TPS E05: Dave Escoto – Humor As A Weapon, Partner Saved My Life, Naked Olympians, Coping With Stress – Thingspolicesee

TPS E05: Dave Escoto – Humor As A Weapon, Partner Saved My Life, Naked Olympians, Coping With Stress

In this interview I sit down with retired LAPD Detective Dave Escoto.  Dave had an amazing career with several different assignments as a detective.  Come ride along with us as Dave tells some of his craziest stories from the job!

Thank you for the continued support!  If you have a minute please go to itunes/podcast app and subscribe, rate, and review.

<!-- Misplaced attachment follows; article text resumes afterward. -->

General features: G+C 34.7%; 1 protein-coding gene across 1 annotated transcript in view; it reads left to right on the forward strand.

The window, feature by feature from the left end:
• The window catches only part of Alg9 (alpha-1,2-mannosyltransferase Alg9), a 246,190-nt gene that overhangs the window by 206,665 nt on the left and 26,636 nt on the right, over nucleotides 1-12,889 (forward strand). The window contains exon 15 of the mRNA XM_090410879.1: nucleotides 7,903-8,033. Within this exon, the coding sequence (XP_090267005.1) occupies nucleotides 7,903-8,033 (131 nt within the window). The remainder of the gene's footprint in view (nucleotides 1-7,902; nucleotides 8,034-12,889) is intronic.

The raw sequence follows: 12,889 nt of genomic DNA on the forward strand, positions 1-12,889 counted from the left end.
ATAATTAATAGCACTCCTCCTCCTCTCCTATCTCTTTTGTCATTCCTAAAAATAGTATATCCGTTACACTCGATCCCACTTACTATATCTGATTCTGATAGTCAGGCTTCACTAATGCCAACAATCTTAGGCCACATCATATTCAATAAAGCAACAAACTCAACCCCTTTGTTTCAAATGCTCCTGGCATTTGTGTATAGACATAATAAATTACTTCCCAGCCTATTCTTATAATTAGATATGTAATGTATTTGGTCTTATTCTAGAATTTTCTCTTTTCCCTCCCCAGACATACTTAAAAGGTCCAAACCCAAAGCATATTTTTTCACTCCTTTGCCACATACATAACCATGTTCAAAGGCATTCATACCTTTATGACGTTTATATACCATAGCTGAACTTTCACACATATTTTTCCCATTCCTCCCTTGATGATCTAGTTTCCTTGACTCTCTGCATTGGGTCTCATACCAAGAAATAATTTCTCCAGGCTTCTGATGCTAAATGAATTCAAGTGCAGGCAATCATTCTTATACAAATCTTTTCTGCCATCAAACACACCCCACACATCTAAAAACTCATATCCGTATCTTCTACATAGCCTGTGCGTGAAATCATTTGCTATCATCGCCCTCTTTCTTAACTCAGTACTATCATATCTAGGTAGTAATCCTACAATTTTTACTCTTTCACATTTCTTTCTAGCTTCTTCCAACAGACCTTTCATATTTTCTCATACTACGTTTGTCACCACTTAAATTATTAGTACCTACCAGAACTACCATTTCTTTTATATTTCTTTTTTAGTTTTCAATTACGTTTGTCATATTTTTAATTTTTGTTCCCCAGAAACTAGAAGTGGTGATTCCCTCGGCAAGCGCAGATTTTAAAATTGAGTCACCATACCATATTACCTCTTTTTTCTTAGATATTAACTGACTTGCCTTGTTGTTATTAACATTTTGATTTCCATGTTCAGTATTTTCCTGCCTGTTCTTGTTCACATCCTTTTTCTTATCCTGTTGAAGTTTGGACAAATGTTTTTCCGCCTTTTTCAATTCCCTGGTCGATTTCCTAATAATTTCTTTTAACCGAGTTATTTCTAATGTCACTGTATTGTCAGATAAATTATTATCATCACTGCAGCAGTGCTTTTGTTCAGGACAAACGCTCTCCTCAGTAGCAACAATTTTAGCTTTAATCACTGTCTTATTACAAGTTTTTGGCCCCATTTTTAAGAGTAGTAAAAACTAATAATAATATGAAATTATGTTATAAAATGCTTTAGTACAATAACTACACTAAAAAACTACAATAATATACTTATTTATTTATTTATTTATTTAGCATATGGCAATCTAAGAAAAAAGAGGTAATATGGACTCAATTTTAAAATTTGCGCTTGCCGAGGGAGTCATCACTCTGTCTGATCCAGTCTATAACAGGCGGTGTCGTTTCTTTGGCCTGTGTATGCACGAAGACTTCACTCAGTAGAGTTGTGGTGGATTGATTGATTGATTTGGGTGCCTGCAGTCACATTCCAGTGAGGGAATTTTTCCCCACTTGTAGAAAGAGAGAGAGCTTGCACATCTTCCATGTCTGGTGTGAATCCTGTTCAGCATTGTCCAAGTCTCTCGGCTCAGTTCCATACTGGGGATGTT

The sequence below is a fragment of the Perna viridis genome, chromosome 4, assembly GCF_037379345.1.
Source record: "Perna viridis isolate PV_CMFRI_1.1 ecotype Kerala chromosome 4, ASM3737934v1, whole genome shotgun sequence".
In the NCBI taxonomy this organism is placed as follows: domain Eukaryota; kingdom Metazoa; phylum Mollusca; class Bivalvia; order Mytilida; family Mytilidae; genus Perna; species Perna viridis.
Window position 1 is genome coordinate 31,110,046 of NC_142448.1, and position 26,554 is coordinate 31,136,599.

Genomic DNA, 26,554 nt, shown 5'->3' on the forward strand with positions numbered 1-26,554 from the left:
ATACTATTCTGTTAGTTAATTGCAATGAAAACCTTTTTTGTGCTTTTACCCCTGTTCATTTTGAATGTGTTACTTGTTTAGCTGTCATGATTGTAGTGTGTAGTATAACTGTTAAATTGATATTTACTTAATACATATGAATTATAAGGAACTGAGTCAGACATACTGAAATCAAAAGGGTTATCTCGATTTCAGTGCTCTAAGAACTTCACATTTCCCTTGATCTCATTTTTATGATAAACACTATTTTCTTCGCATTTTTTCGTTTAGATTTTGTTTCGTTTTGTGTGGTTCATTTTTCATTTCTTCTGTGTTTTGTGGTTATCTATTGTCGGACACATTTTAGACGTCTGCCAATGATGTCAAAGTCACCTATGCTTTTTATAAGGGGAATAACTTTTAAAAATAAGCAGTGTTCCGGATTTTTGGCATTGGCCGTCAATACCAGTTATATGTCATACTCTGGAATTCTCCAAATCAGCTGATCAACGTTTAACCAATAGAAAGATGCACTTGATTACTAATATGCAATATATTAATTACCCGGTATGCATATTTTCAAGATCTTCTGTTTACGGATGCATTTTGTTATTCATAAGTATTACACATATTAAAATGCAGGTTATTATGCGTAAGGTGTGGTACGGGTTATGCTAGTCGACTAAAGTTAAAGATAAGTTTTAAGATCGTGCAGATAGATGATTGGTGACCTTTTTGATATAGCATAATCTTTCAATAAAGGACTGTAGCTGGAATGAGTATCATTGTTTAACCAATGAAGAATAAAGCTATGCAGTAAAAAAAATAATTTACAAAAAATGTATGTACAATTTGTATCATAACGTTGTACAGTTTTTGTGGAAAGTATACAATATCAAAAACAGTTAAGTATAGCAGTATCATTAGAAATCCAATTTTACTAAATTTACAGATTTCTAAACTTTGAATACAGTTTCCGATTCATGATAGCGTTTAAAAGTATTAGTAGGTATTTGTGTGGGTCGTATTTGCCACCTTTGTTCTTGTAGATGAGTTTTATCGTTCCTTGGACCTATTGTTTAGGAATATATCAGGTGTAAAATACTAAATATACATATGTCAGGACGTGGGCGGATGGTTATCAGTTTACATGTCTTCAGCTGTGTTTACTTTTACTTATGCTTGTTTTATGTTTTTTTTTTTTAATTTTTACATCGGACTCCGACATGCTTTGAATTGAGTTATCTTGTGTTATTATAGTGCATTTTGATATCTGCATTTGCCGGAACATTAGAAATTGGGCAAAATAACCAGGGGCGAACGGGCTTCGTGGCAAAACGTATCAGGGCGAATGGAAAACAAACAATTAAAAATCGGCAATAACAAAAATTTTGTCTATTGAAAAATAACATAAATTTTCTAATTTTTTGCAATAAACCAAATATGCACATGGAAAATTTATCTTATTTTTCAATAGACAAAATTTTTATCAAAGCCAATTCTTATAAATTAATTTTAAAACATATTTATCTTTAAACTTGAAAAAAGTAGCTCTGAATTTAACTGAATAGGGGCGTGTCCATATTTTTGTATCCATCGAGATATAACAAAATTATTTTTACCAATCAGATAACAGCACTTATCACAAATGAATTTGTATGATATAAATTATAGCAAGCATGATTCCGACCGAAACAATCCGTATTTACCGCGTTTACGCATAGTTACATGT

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this is things police see first-handaccounts with your oast Steve goldhey guys welcome to the podcast in thisweek’s episode I sit down an interviewretired LAPD detective Dave Escoto Davewas a detective for LAPD for many yearsthis guy really did it all and he hassome really great stories to share hetalks about using his humor as a weaponhe talks about a pretty funny situationwith some Eastern European women fromthe 1984 Olympics he tells the storyabout a time his partner saved his lifeand you know tricking prostitutes whileon the jobit’s just a really fun interestinginterview I had a really great time withit and I think you’re gonna really enjoyit too at the end of the interview hehas some really good advice for how heused to deal with just all the traumaand things that he saw on the job so umreally good piece at the end Dave isjust a great guy he’s one of these guysthat when you meet him you’re likewithin five minutes you’re like I wantto party with this guy I like this guyso I know you guys are gonna love himwithout further ado here is Davis Cottodavis Cotto thank you for coming on thepodcast my man could you just telleverybody in just like in a nutshell anduh it’s a brief synopsis of your careerlike who you work for and where youstart in the in just the positions youhelped 82 I was sent to rampart divisionwhere I was a bhoot a rookie I did myyear there on patrol from there I wentto jail division because they will youafter you make probation you either goto another division or communications orjail and that was one of the lucky onesthat went to jailbetter than being a dispatcher yeah yeahI mean not as good as going to anotherdivision where you could work patrol butyou know it was an experience right nothat’s the most fights I’ve ever been inwas when I worked gel division I canonly imagine yeah and that’s what themisdemeanor arrests a felony guys themurderers and everybody else they werereal cool and calm and you knowthey just said hey I did it so I’m gonnabe okay it’s all the drunks and all thestreet people that are rowdy and gettingfights with but from there I went toWilshire divisionI stayed there gosh maybe ten years workPatrol vice detective trainee back thenif you wanted to see what it was like tobe a detective they had a program whereyou could go work detectives that’s atrainee and if you make detective youhave to make detective within threeyears or you get kicked out and sentback to patrol so I ended up makingdetective stayed at Wilshire worth goshI worked all the tables homicide well Istarted in autos work burglary robberysex crimes then went to homicide fromthere I went to Foothill for about halfa year from there I went to internalaffairs for three years oh my god youhad a lot of different positions yeahWow well internal affairs that was kindof a fluke I had no plans and working itbut uh lieutenant I worked for new Ispoke Spanish and had homicideexperience cuz I had worked homicidesfor gosh seven years of my detectivecareer and he said we got this case atinternal affairs were uh this copper whois divorcing his wife the West prettyupset and she came to internal affairsand said that he killed two peoplebefore he became a cop so uh that alieutenant came and asked me if I’dworked the case on loan to internalaffairs because the wife only spokeSpanish you know I spoke Spanish I workhomicide so I I went it took me aboutthree months and I found both peoplealive and that she said he killed theywere alive and she was the one that wasa pretty vindictive you know a womanscorned I guess yeah yeah yeah you knowI cleared this guy and then I ended upstaying at internal affairs for anothertwo and a half years working me a followhome team which the undercover unitwe’re if the accusations are seriousenough we’ll put a team of undercovercops on the police officer and followhim around so I was an investigator onthat squad Wow that’s good for people toknow thatthat’s really yeah the police policethemselves too you knowyeah well most please I guess all thepolice departments take pride and youknow in you know take care of their ownand you know schooling their own andwatching their own weeding out the badguys right and then from there internalaffairs I went to Van Nuys went tohomicide again and then back to Wilshirewhere I ended up my career that’samazing man that’s a that’s a big careerhow many years was a total I did thirtyyears thirty years Wowyeah twenty-three years as a detectiveand the first seven years would patrolin Vice oh yeah I left that out I wouldadvise for two years man you do the lawprobably the best time I had ever on thejob was working vice that was a blastcan you dig deep and tell us about thefirst like really hot call you respondedto as a young copper like a call thatreally got you got your adrenaline goingyeah I was probably two days out of theAcademy working a rampart division andrampart was you know very busy back thenCarter was president and he led all theCuban both people in DNA excuse me theUnited States and Castro loaded theboats with his prisoners and he sentover all you know he cut his prison thenhe sent all the other cons to the UnitedStates Wowhe saw the opportunity and he’s like I’mgonna clean my country nuts and you knowlots of guns lots of robberieseverything else but my first callintense call was it was a 415 manwhich you know creating a disturbanceand so 415 man means like a disorderlyconduct type of thing yeah and the wifehad called it in and said she she can’treason with him he just got throughsmoking PCP he’s breaking up furnitureand cut himself he’s bleeding she’safraid he’s gonna die his descriptionwas about six for 250 poundswe get the call and my partner and I arerolling and we get some backup becauseyou know if he’s on PCP we didn’t wantto handle it by ourselves so I’m twodays out of the Academy just thinking ohman here we go so we get there all sixof us six coppers you know we make agame plan and it was in Echo Park soit’s pretty hilly so a lot of the homeshave a Stara staircase leading up to thefront door and that’s how this house wasso me being the guy with the leastamount of time on the job my partnersaid you’re going first okay so I’mstarting to walk up these steps andthere was probably about 50 steps woodensteps and their creaking as you’re goingup and can’t hear anything luckily itwas daylight so I’m working my way upand I keep looking back and I can seethe other five coppers behind me so Iknow so I’m thinking okay if I get in afight I might get my butt kicked alittle bit but we’re gonna win so get upto the top and here’s this big big whiteguy he’s probably and he’s probably sixsix 260 pounds just hugest muscular looklike a ex-con he’s sitting down and he’scovered in bloodand he looks up and he looks at me andhe starts to stand up and he goes I hateMexicans you know so do I so he startscracking up and he bends down he putshis hands on his knees as he’s laughingso I was able to grab his head and pullhim on the ground and we all swarmed himand was able to cuff him and nobody gothurt he didn’t get hurtwife was happy in the house was a littlemessed up but that that was probably themost intense time radio call I had isjust walking up those steps not knowingyou know what I’m gonna run into oh yeahI mean especially PCP like yeah thestories from back in the day were likeoh people are flipping cars over bythemselves on PCP yeah breakinghandcuffs yeahit was nuts that’s but yeah it workedout I love that you diffused it withhumor that’s great yeah let’s play Ididn’t know what damn it was good itworked out that’s awesomedude can you tell us about a strange orlike really bizarre call that youresponded to in your career yeahMy partner and I get a call and this isreally bizarre and it kind of ties inwith humor also but we get a call it’s awelfare check this there’s this eightyyear old woman that lives alone in herapartment and her family’s out of stateand they can’t get ahold of her and it’sabout 11 o’clock at night and they theysaid they couldn’t get her hold of herfor all day all day and all night andthey’re worried about her so you knowthey call it a welfare check so mypartner and I get the call we go to thefront door start banging on it no answerno answer something another sport thispoor girl’s dad I’m gonna be a DB calldead body call so we get the manager tolet us in the manageryou know we explain him what we’re doinghe unlocks the door and the not thedeadbolt but the chain lock was on so wehad to kick the door open so we walk inand down the hall we can see the bedroomand we can see her bits facing thehallway so and the head we could see theheadboard and we could see her lying inbed so yeah I’m thinking guys she’s youknow she didn’t hear us she’s dead thisand that my partner says well go checkher you know I’m still a rookie so I gotto do the check and righthe does make sure she’s okay and there’sno foul play so I walk up and I’mlooking at her and I put my head down tosee if she’s breathing you know I’mgonna see if I can get her pulse on herneck and when I get my face is probably12 inches from her face all of a suddenher eyes open he looks at me startscreaming I start screaming My partnerscreaming the manager screaming well shecouldn’t hear she was deafthe poor gal was just sleeping and if wethought she was dead it scared the hellout of her but that’s the most bizarremost bizarre call that can recall anywaywow that’s great yeah yeah it was it wascrazy just to see meyou know I’m back then your partnersthey all had you know 15 18 20 years onyour training officer so you knowthey’re pretty rough-and-tumble guy ispretty some people but ya salty but lookover see him screaming that’s funnyoh man well that’s that’s a pretty funnycone itself do you have uh you haveanother call that stands out as a like avery humorous moment I had about threeyears on the job and I took my vacationand so I was able to work the Olympicsduring my vacation so I work 12-hourshifts for uh probably three weeksstraight and I worked a bunch ofdifferent assignments and one day I’massigned to the rooftop of one of thedorms in the Olympic Village and was atUCLA University California Los Angelesand they had an Olympic Village thereand then they had one at USC I was onthe rooftop me and about five guys mm-hmyou know we can see the whole campuspretty much and you know just forsecurity reasons we’re looking aroundand we look over it in the next dorm andhere’s all these european femaleathletes just you know ten bodies andeverything else just butt-ass nakedlooking at us waving I can’t believethis it’s terribleit was terrible I go in to watch and gohome and take a nap that’s amazingthat’s yeah that’s just they weretotally totally comfortable letting inall yeah no you can’t do that hereyou gotta go put some bathing suits onthat’s greatI mean that’s funny even that’s even toomuch for California you know yeah yeahit reminds me I had when I was a when Ifirst started as a natural resourceofficer I was going down the river and Iused to hire summer seasonal help to runthe patrol boats usually college kidsfrom a maritime academy now and we’redriving down the rivers bass river inthis town of Yarmouth and over to theright there’s like these three collegegirls on a I’m like what’s been theirgrandmother’s dock because big house inthe water I mean the corporate likeHarbor Patrol the yelling at us werewave and uh the people loved us she uhall three of them pulled their shirts upshow they show their breasts you knowand out of the house behind them comesthis old old woman probably in her youknow in her eighties thank God knows youscream at them quit doing that the kid Iwas training was like is this what it’salways like here I’m like you wishabsolutely maybe six years on the joband he and I became really good friendsI mean we worked together for a whileyou knew my wife I knew his wife we’d goout to dinner and you know just just gotalong really well and this one day I’mdriving he’s he’s keeping books you knowhe handles the radio he keeps a log andwe got a radio call of shots firedvictim down suspect is the victim’shusband they’re both in the front yardof their home and he’s standing therewith the gun in his hand so my partnerand I start it was way over on the otherside of the divisionsI was working Wilshire division so westarted going down the street and mypartner you know we’re going co3 licensesiren my partner says hey let’s cutthrough Southwest Division and we’ll getthere quicker so we were going downCrenshaw we come up on WashingtonBoulevard and there’s a guy standing inthe middle ofintersection waving his hands justwaving his hands at us so I had to stopor I dread him over and he points to hisleft and he said those guys just robbedmy store and there’s four guys in a carthey pulled him to a gas station allfour of them jump out and they all haveguns and they all point them at usquint of guns that my partner and I andyou know so we bail out of the car wetake cover we you know we have our gunsdrawn kind of look up they start runningthrough the gas station into an alley sowe’re chasing them you know taking coveras we chase them my partner’sbroadcasting you know atw and a policeofficer 211 suspects even assault with adeadly weapon on a police officer turn11 and 2 lemons robbery rent hurt rightright there running through the alleygave their descriptions and I’m huggingthe wall of the gas station working myway towards the alley and he’s behind meand I’m almost ready to turn into thealley and he says Dave let’s wait forbackup the people you know backupscoming troops are coming and we can hearthe sirens and everything else of allthe all the coppers responding so youknow we set up a perimeter we ended upcatching three of the four and some ladycomes down she lived her apartmentoverlooked the alley she walks over tome and she said I’m glad you didn’t turnthat corner into the alley I said whyand she said the last guy was standingthere with this gun at head level justwaiting for you to turn the corner oh mygosh you know my partner saved my lifeyeah you know I could have been gone wemight not be having this conversationyeah yeah but we ended up catching threeof the four and and you know then I wentto jail for robbery and assault on apolice officer and it worked out butyeah that was that was something that’sspooky yeah and you know my voice shakesa little bit when I still talk about itso crazy that’s intense man yeah yeahit’s been anyway that’s that’s anotherone thanks for letting me share thatknowing black therapyabsolutely I was gonna ask youif you could tell us about like the mostintense or most frightening call thatyou respond to do a man with a gun callin rampart division and as we’re goingthere we started taking shots and therounds were hitting the top of the carjust skidding off the roof of our carstill you know we my partner Knight youknow pull over we take cover and set upa perimeter and find out what rooftopthe shots were coming from but you knowthe guy was gone all that was left was abunch of casings but the next day mypartner and I are cruising around I saidlet’s go down the same street see seewhat’s going on see that if anybody’sgonna take any more potshots at us andhe said hey you know that’s the streetsbelong to citizens and us not the badguys let’s go so we you know we didn’tback off we just cruised on he alwayssaid we had the biggest gang in LosAngeles not not the bad guys it’s LAPDhas a best gang so right that’s anotherintense story when bullets are bouncingoff the top of your car you you can youcan’t help but imagine like is one ofthese things going to come through andjust go right through my head you knowyeah I have a question for you I justhad a curiosity and people might beinterested in it you said you workedvice when they work when you work vicethere’s like your expect to make you’reexpected to mix it up a little bit likegoing to bars oh yeah yeah you knowthat’s that kind of fascinates me theidea of like you know having a beer onduty it’s like really appealing to me goin and have a beer or two and see ifthey’re serving drunks obvious andtoxicants if there’s a b-girls a lot ofthe Hispanic bars have girls that youknow they’re called B girls what they dois they solicit drinks from the patronsand they’ll say hey let’s dance andthey’ll say you know buy me a bottle aglass of champagne or whatever and youknow they they get charged double whichis against the law because right afterWorld War two most of the GIS comingback from the wartell their money at these bars so theywere all over the United States so theythey made him illegal so what we weregambling prostitution and you know thatthat was a the best time I had on thejob was uh was working vice get the girlyour hair grow a beard yeah absolutelywhat was the rule like if you’re goingin like and you’re gonna have a cocktailyou know to kind of obviously to fit inyou’re not gonna go in there yes get asoda water or somethingwere you loud like one drink an hour orsomething or you allow two drinks in aneight-hour shiftenough I know but what you do is youknow you have a drink and you’re anotherone and you spill it you throw it underthe bar and then you order another oneyeah so you tell your supervisor anywayI’m picking up what you’re putting downthere that’s good especially when notworking street prostitutes and you canget the same one twice that’s that’s howit’s good that you know that that’s whatwe’ll all the guys strive for is try toget the same drill twice because but youknow you’re a cop but if you can talkyour way into getting a violation againyeah you’re the manyeah would they just have like memorieslike goldfish they just don’t knowprostitution and she well would have youknow you work them and they say you’re acop and I’m saying no I’ll pull over andI say get out of my car you’re a cop youknow I I can’t afford to go to jail andthen she’d say well what a what a cop dothis I’m no cop and she looked up herdress and you know show you the hardwareright and you know arrested her becauseI got the violation the sex for moneyand then a couple weeks later I see herout in the street and I pull over andshe goes hey officer Escoto how youdoing and I said I’m doing good you knowthe last time I saw you unfortunately Iarrested you but you know when youshowed me what you had I really got youknow I really liked itkidding me you did yeah that’s good whatcanget in the car and I go yeah and shegoes are you working and I said no I’moff-dutyso she gets in and she goes well youknow I’m not gonna give it to you howmuch are you gonna pay and I said wellhow much are you asking and you know andthen I got the violation that’s my moneyso I give I give the signal to mypartners they come up and arrest her andwell as they were walking up she looksback and I said oh no it’s InternalAffairs they’ve been following me shegoes oh I’ll cover you so when they comeup she goes oh officers some guy justrobbed me and officer Escoto was justtaking me to a safe place it was he wascovering for me oh you must have feltlike at least a little bit bad he was anice girl but you just strung out I’m oncrack you know yeah it’s it’sunfortunate how how drugs will we’ll dothis yeah oh my god I mean talk aboutjust kind of believing what she wantedto believe like oh like oh no no I’m offduty don’t worry about it this time yeahthey don’t want to help ya you can’tcan’t force it on really yeah yeah Ifelt bad but right Dave had anotherquestion for yousince you worked a long career andthrough the 80s and everything I’m justkind of curious the media now the waythe media reports on police actions theykind of they seem to excuse the pun thatjumped the gun a lot you know what Imean they kind of just throw things outthere and then later don’t apologizewhen it when it’s just clearly was aninflammatory headline made to sellpapers and get clicks you know downloadsyou know was that was it I mean Iassumed that it’s been like that foreveri they were doing that in a 80’s and90’s when you were people like friendsand family ask me that question I I justfound that you know you just got atake it in stride just you know just doyour best if you do the right thing youknow it’s it’s gonna work out and peopleeventually you know they’re gonnarealize that you know cops aren’t thatbad there are bad cops you know I’lladmit that of course and when I workedin South Central LA you know 90 98percent of the people will give you theshirts off their back you know in theghettos and everything else if you needhelp they’re there to help you it’s attwo three four percent that’s bad andand it’s saving on police departmentsand others three four or five percentthat bad cops and but you know we takepride in policing our own you know whyshould it be any different than anyother person and you know that whenworking backgrounds some some people getthrough that that shouldn’t you know ithappens but you know we police our ownwhen you’re caught you know you got topick a side you can’t you can’t liveboth sides you I mean you had a longlong career David that’s amazing did youumwas there anything you did for yourselfor just just for your mental health Imean because that’s a it’s 30 years ofstress you’re dealing with there andthere’s a lot of a lot of cops out theyaccrue that they get that PTSD withouteven knowing it because it’s unlike youknow unlike war you’re you’re expectedto go home and do it the next day youknow you did it’s never ends really it’syour job did you do anything specificthat um helped you out what I understoodmy job and I I never ever brought thejob home you know no and I did my job atwork when I came home I was a family manI wasn’t I wasn’t a cop anymore okay youknow just a regular person but what I’veseen these guys that that take it homeand they live it 24/7 those are the onesthat that uh you know they pop a gasketyeah we can’t turn it off you can’t turnit up and you got to be able to turn itup and that’s a you know a stable stablehome life will do that absolutely Iagree 100% yeahyeah he said you know one time I had awhen I was working homicide yeah gosh itwas really through my my head off it wasthe doctor said I even went to see adoctor and he said I had a chemicalimbalance what happened is I went toobserve an autopsy and when I walkedinto the coroner’s office it was so busythey had grows and rows of Gurney’s withbodies in the hallway and one of theGurney’s had this little arm coming outyou know and and it was the samecomplexion and st. in same size as mydaughter Jillian she was a five yearsold and I’m looking at that and I knewit wasn’t Jillian but I had to go andpull the blanket off and look at thedead body just to make sure it wasn’t mydaughter and when it wasn’t and and Iknew it wasn’t you know I got reallylightheaded you know it was I had to gohome end up going to the doctor you knowit was all psychological but you knowI’m I’m good now sure there’s a one ofmy first law enforcement jobs there wasum I’d got told this story but they hada real bad drowning with a young kid youknow six-year-old kid and the naturalresource officer that got the body outof the pond was had a six-year-old sonexact same age so the store as the storygoes but my co-workers I was workingwith he he had since moved on to and Ithink he became a sheriff in a southernstate but deputy sheriff but anyways hehe got a real problem you know he he gotin his head and then he couldn’t stopsitting on the edge of his son’s bed atnight so he would just go home and sitthere and then it just turned into thisproblem when he couldn’t go to bed so Imean those things get your head andrattle around it’s it’s that’s bad newsyou know you bring once you know what itis and your brain will take care ofitself and you get back to normalyeah youthe right thing you go talk to someoneyou take care of it for the longest timeI had to I’d go into our bedroom andjust sitting there alone and tell mywife can you know I I just need to bealone and then that was for weeks andweeks but better no that’s great yet cuza lot of unfortunately it’s gettingbetter now but a lot of a lot of copperswill just build this drink like theywon’t go talk to anybody that’s work youknow though instead they’ll just godrinking with the guys and come homelate and you know everybody knows howthat story ends you know it’s not butyou know I I just didn’t bring my workhome so Dave in those 30 years do youhave a pearl of wisdom that you couldput out there for the new recruit thecandidate that’s trying to be a policeofficer wants it so badly they can tasteit is there any advice you would givethem from becoming a cop just do theright thing you can’t you can’t playboth sides you know you got a pick andchoose a side if you pick the side of acop or a law enforcement then that’swhat you got to live you got to live andbreathe it you know on an off duty andI’m not saying you know get rid of yourold friends because when I when I did mybackgrounds I remember my backgroundinvestigator tell me a lot of coppersonly associate with other coppers andsaid don’t do that he said keep your oldfriends and your good friends are gonnabe the ones that you know don’t smoke ajoint in front of you do this do thatyou know they’re gonna respect you thoseare your good friends right anything anddon’t get rid of those people you knowyou got to be able to know that there’sother life other than law enforcementthat’s great yeah that’s what I eventell recruits not recruits but Canada’swhen I when I talk to themthat’s excellent you’re like them you’relike the third or fourth person I’veinterviewed that said that exact samething so it’s oh it’s got to be trueabsolutely I know you’re saying tooabout picking aside it’s likelike you were saying before you can gohome and have family time and not be youknow in cop mode but you can’t go homeand you know go in your basement smoke abunch of joints like you you gotta yougotta if you’re gonna force a lawyou gotta stay true to it so yeahabsolutely yeah Dave I can’t thank youenough for coming on the podcast manthose were some great stories and Ireally appreciate you sharing them withus thanks man I appreciate you yougetting a hold of me and letting me dothisthis is up awesome okay thank you sirsounds good all right guys thank you forhanging with Dave and I if you’ve beenliking the podcast and you want to showsome support for it the best thing youcan do right now is click Subscribe andif you want to go nuts on top of thatyou can rate and review it that’s athat’s a big help to a new podcasttrying to get its legs under it so I’dappreciate it if you did that and ifyou’re a law enforcement officer and youwant to get a hold of me or you’reinterested on going on the show andbeing interviewed you can reach me atthings police c @ thingsplease c @ thank you and goodnight